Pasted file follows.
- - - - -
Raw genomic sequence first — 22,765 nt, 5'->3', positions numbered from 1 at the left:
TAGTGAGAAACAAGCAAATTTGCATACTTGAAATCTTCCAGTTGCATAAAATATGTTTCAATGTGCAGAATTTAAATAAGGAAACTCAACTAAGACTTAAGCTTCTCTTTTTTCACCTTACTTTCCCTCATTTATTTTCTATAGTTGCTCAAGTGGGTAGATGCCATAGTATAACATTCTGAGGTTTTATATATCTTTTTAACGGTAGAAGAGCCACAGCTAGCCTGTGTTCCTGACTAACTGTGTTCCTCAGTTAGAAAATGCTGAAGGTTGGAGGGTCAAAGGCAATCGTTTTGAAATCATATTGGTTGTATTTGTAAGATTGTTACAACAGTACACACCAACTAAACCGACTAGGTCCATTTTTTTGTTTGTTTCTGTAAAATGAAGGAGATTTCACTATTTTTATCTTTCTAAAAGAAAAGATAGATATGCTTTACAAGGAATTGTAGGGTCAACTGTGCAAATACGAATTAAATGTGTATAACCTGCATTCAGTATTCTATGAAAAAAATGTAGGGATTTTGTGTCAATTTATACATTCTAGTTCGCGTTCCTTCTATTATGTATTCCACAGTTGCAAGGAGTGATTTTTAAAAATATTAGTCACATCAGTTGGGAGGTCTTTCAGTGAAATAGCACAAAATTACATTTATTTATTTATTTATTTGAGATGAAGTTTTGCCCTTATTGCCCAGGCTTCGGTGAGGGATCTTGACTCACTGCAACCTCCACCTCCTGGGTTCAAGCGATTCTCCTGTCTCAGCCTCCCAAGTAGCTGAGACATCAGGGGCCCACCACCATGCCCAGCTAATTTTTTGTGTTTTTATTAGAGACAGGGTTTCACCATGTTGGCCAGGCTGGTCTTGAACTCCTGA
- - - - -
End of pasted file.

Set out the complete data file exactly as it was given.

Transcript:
Raw genomic sequence first — 22,765 nt, 5'->3', positions numbered from 1 at the left:
TAGTGAGAAACAAGCAAATTTGCATACTTGAAATCTTCCAGTTGCATAAAATATGTTTCAATGTGCAGAATTTAAATAAGGAAACTCAACTAAGACTTAAGCTTCTCTTTTTTCACCTTACTTTCCCTCATTTATTTTCTATAGTTGCTCAAGTGGGTAGATGCCATAGTATAACATTCTGAGGTTTTATATATCTTTTTAACGGTAGAAGAGCCACAGCTAGCCTGTGTTCCTGACTAACTGTGTTCCTCAGTTAGAAAATGCTGAAGGTTGGAGGGTCAAAGGCAATCGTTTTGAAATCATATTGGTTGTATTTGTAAGATTGTTACAACAGTACACACCAACTAAACCGACTAGGTCCATTTTTTTGTTTGTTTCTGTAAAATGAAGGAGATTTCACTATTTTTATCTTTCTAAAAGAAAAGATAGATATGCTTTACAAGGAATTGTAGGGTCAACTGTGCAAATACGAATTAAATGTGTATAACCTGCATTCAGTATTCTATGAAAAAAATGTAGGGATTTTGTGTCAATTTATACATTCTAGTTCGCGTTCCTTCTATTATGTATTCCACAGTTGCAAGGAGTGATTTTTAAAAATATTAGTCACATCAGTTGGGAGGTCTTTCAGTGAAATAGCACAAAATTACATTTATTTATTTATTTATTTGAGATGAAGTTTTGCCCTTATTGCCCAGGCTTCGGTGAGGGATCTTGACTCACTGCAACCTCCACCTCCTGGGTTCAAGCGATTCTCCTGTCTCAGCCTCCCAAGTAGCTGAGACATCAGGGGCCCACCACCATGCCCAGCTAATTTTTTGTGTTTTTATTAGAGACAGGGTTTCACCATGTTGGCCAGGCTGGTCTTGAACTCCTGA